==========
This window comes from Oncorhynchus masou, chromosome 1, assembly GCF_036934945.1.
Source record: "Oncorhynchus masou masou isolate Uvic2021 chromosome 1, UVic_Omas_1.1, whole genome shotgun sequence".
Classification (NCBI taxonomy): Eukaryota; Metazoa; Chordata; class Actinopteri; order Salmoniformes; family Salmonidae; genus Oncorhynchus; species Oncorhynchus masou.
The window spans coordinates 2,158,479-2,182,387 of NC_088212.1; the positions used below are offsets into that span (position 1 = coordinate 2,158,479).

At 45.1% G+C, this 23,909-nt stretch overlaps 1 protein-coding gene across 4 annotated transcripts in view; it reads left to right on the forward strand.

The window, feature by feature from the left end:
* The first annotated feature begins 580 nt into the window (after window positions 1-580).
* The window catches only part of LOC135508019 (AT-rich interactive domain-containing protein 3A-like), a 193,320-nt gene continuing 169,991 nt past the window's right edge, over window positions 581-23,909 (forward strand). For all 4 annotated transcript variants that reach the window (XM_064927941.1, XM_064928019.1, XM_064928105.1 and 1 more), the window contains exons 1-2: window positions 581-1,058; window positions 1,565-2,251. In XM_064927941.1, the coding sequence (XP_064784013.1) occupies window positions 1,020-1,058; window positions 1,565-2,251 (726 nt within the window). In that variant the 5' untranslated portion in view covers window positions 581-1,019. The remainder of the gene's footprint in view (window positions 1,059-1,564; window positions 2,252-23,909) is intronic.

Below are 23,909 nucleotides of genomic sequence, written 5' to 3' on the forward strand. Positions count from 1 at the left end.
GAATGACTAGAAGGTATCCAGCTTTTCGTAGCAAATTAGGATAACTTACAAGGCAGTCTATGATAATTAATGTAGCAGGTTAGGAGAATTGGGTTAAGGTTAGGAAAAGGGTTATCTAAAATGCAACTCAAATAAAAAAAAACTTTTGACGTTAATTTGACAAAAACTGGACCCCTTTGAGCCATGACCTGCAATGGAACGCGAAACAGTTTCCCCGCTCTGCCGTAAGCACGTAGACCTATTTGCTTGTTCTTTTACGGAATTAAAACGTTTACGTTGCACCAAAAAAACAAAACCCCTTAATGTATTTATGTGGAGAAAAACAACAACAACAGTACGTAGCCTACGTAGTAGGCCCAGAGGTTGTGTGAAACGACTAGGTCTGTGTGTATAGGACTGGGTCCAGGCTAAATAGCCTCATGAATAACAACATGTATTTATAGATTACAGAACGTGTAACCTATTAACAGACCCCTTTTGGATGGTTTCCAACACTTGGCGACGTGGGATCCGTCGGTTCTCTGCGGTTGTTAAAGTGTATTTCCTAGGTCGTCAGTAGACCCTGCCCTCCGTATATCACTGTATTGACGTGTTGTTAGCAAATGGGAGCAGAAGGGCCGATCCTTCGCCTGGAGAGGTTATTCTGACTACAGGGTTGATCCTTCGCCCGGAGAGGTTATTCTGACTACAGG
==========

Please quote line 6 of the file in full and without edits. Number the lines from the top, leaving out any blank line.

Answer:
The window, feature by feature from the left end: